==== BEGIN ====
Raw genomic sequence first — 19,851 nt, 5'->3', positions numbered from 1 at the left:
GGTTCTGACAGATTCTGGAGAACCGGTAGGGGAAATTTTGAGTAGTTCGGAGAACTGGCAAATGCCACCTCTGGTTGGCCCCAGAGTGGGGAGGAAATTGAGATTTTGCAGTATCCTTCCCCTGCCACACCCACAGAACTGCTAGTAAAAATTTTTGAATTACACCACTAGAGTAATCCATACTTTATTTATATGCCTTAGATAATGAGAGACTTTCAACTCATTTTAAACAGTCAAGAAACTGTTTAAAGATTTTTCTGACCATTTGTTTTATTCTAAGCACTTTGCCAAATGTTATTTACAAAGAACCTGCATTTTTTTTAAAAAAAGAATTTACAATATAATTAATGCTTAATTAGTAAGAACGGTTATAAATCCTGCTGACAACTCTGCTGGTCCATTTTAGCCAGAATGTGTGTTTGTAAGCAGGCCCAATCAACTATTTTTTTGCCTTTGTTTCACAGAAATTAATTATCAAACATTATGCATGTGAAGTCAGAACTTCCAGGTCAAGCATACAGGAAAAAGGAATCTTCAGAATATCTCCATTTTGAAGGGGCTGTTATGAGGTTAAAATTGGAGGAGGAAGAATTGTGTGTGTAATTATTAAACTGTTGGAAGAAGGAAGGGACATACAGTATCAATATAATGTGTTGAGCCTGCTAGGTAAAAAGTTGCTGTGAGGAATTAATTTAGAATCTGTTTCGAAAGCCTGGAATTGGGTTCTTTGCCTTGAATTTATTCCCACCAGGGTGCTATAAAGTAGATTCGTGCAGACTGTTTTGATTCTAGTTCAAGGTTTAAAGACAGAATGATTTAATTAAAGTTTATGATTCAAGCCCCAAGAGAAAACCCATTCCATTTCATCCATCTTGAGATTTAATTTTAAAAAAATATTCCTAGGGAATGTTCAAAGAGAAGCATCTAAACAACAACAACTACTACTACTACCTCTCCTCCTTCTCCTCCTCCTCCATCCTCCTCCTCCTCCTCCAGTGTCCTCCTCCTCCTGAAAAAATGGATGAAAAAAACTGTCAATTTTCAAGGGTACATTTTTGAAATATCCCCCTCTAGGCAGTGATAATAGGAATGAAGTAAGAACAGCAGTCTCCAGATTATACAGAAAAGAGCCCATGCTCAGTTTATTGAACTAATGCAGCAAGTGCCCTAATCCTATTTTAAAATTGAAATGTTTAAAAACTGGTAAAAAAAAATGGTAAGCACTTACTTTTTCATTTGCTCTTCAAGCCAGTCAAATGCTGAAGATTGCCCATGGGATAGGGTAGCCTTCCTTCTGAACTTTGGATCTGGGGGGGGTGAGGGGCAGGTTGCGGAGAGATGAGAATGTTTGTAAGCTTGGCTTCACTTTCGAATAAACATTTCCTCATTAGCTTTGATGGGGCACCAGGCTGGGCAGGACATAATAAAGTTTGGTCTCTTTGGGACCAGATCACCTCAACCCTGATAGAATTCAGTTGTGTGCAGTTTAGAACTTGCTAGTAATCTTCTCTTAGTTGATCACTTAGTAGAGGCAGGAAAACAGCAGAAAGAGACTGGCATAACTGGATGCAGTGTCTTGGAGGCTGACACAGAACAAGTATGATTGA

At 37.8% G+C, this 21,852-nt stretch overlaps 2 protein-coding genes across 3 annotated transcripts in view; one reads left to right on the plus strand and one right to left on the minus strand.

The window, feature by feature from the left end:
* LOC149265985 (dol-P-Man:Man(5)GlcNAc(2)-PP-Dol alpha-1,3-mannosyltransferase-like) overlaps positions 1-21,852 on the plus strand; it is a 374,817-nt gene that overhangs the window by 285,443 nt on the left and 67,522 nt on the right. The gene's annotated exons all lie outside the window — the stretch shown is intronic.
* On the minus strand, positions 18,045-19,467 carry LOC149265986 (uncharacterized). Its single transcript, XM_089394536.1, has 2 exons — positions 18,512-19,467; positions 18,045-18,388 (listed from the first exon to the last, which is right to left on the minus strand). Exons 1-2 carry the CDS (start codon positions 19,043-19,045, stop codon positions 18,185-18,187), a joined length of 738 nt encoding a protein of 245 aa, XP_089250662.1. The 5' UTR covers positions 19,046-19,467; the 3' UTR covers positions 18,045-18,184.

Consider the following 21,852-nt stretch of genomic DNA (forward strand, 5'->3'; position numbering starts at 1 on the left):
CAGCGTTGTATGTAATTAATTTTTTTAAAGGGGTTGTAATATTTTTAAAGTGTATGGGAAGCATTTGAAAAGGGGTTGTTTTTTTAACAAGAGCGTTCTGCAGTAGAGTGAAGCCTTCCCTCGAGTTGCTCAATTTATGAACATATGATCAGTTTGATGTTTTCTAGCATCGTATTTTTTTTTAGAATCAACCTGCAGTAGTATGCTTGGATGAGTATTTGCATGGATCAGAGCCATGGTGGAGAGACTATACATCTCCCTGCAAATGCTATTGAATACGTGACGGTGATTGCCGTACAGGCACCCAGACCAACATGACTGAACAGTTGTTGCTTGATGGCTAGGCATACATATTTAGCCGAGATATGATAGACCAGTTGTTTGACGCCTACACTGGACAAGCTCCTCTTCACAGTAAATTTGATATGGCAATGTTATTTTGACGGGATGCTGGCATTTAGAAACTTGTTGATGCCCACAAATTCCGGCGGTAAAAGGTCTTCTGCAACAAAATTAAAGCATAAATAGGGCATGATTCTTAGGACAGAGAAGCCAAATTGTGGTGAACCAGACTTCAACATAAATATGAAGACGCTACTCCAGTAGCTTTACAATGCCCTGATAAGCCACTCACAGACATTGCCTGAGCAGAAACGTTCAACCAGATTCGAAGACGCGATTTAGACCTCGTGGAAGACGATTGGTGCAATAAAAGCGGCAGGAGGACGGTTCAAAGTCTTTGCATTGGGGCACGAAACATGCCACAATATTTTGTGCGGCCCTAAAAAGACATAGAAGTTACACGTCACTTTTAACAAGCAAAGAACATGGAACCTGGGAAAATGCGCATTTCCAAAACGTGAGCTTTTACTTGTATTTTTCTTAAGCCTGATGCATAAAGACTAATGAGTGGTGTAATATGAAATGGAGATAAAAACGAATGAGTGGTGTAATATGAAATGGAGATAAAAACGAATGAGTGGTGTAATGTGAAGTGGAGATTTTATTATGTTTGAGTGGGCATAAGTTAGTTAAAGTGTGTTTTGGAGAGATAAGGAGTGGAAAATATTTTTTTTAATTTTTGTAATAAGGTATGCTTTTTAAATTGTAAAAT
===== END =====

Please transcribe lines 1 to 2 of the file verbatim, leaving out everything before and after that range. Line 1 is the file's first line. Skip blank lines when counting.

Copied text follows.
Raw genomic sequence first — 19,851 nt, 5'->3', positions numbered from 1 at the left:
GGTTCTGACAGATTCTGGAGAACCGGTAGGGGAAATTTTGAGTAGTTCGGAGAACTGGCAAATGCCACCTCTGGTTGGCCCCAGAGTGGGGAGGAAATTGAGATTTTGCAGTATCCTTCCCCTGCCACACCCACAGAACTGCTAGTAAAAATTTTTGAATTACACCACTAGAGTAATCCATACTTTATTTATATGCCTTAGATAATGAGAGACTTTCAACTCATTTTAAACAGTCAAGAAACTGTTTAAAGATTTTTCTGACCATTTGTTTTATTCTAAGCACTTTGCCAAATGTTATTTACAAAGAACCTGCATTTTTTTTAAAAAAAGAATTTACAATATAATTAATGCTTAATTAGTAAGAACGGTTATAAATCCTGCTGACAACTCTGCTGGTCCATTTTAGCCAGAATGTGTGTTTGTAAGCAGGCCCAATCAACTATTTTTTTGCCTTTGTTTCACAGAAATTAATTATCAAACATTATGCATGTGAAGTCAGAACTTCCAGGTCAAGCATACAGGAAAAAGGAATCTTCAGAATATCTCCATTTTGAAGGGGCTGTTATGAGGTTAAAATTGGAGGAGGAAGAATTGTGTGTGTAATTATTAAACTGTTGGAAGAAGGAAGGGACATACAGTATCAATATAATGTGTTGAGCCTGCTAGGTAAAAAGTTGCTGTGAGGAATTAATTTAGAATCTGTTTCGAAAGCCTGGAATTGGGTTCTTTGCCTTGAATTTATTCCCACCAGGGTGCTATAAAGTAGATTCGTGCAGACTGTTTTGATTCTAGTTCAAGGTTTAAAGACAGAATGATTTAATTAAAGTTTATGATTCAAGCCCCAAGAGAAAACCCATTCCATTTCATCCATCTTGAGATTTAATTTTAAAAAAATATTCCTAGGGAATGTTCAAAGAGAAGCATCTAAACAACAACAACTACTACTACTACCTCTCCTCCTTCTCCTCCTCCTCCATCCTCCTCCTCCTCCTCCAGTGTCCTCCTCCTCCTGAAAAAATGGATGAAAAAAACTGTCAATTTTCAAGGGTACATTTTTGAAATATCCCCCTCTAGGCAGTGATAATAGGAATGAAGTAAGAACAGCAGTCTCCAGATTATACAGAAAAGAGCCCATGCTCAGTTTATTGAACTAATGCAGCAAGTGCCCTAATCCTATTTTAAAATTGAAATGTTTAAAAACTGGTAAAAAAAAATGGTAAGCACTTACTTTTTCATTTGCTCTTCAAGCCAGTCAAATGCTGAAGATTGCCCATGGGATAGGGTAGCCTTCCTTCTGAACTTTGGATCTGGGGGGGGTGAGGGGCAGGTTGCGGAGAGATGAGAATGTTTGTAAGCTTGGCTTCACTTTCGAATAAACATTTCCTCATTAGCTTTGATGGGGCACCAGGCTGGGCAGGACATAATAAAGTTTGGTCTCTTTGGGACCAGATCACCTCAACCCTGATAGAATTCAGTTGTGTGCAGTTTAGAACTTGCTAGTAATCTTCTCTTAGTTGATCACTTAGTAGAGGCAGGAAAACAGCAGAAAGAGACTGGCATAACTGGATGCAGTGTCTTGGAGGCTGACACAGAACAAGTATGATTGA